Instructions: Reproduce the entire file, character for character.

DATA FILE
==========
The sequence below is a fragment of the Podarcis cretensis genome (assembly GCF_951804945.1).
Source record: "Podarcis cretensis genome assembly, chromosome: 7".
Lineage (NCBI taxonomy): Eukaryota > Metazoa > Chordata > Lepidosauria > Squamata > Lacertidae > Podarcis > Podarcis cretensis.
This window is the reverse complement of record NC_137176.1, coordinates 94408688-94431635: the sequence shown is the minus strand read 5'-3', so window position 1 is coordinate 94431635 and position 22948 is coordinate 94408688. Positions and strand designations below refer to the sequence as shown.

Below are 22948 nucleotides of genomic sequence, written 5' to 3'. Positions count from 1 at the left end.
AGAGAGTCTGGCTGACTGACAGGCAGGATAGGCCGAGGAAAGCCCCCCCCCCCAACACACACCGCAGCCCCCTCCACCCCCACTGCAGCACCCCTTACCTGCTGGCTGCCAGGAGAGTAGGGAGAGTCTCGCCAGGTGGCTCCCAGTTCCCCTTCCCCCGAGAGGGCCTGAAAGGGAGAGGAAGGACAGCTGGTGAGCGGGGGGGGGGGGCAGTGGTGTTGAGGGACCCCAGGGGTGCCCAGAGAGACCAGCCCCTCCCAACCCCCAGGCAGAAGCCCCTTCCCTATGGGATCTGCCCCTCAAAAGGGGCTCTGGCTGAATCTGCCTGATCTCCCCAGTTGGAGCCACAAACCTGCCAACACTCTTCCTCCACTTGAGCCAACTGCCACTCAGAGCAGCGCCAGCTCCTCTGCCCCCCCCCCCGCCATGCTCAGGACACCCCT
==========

The sequence below is a fragment of the Podarcis cretensis genome (assembly GCF_951804945.1).
Source record: "Podarcis cretensis genome assembly, chromosome: 7".
Lineage (NCBI taxonomy): Eukaryota > Metazoa > Chordata > Lepidosauria > Squamata > Lacertidae > Podarcis > Podarcis cretensis.
This window is the reverse complement of record NC_137176.1, coordinates 94408688-94431635: the sequence shown is the minus strand read 5'-3', so window position 1 is coordinate 94431635 and position 22948 is coordinate 94408688. Positions and strand designations below refer to the sequence as shown.

Below are 22948 nucleotides of genomic sequence, written 5' to 3'. Positions count from 1 at the left end.
AGAGAGTCTGGCTGACTGACAGGCAGGATAGGCCGAGGAAAGCCCCCCCCCCCAACACACACCGCAGCCCCCTCCACCCCCACTGCAGCACCCCTTACCTGCTGGCTGCCAGGAGAGTAGGGAGAGTCTCGCCAGGTGGCTCCCAGTTCCCCTTCCCCCGAGAGGGCCTGAAAGGGAGAGGAAGGACAGCTGGTGAGCGGGGGGGGGGGGCAGTGGTGTTGAGGGACCCCAGGGGTGCCCAGAGAGACCAGCCCCTCCCAACCCCCAGGCAGAAGCCCCTTCCCTATGGGATCTGCCCCTCAAAAGGGGCTCTGGCTGAATCTGCCTGATCTCCCCAGTTGGAGCCACAAACCTGCCAACACTCTTCCTCCACTTGAGCCAACTGCCACTCAGAGCAGCGCCAGCTCCTCTGCCCCCCCCCCCGCCATGCTCAGGACACCCCT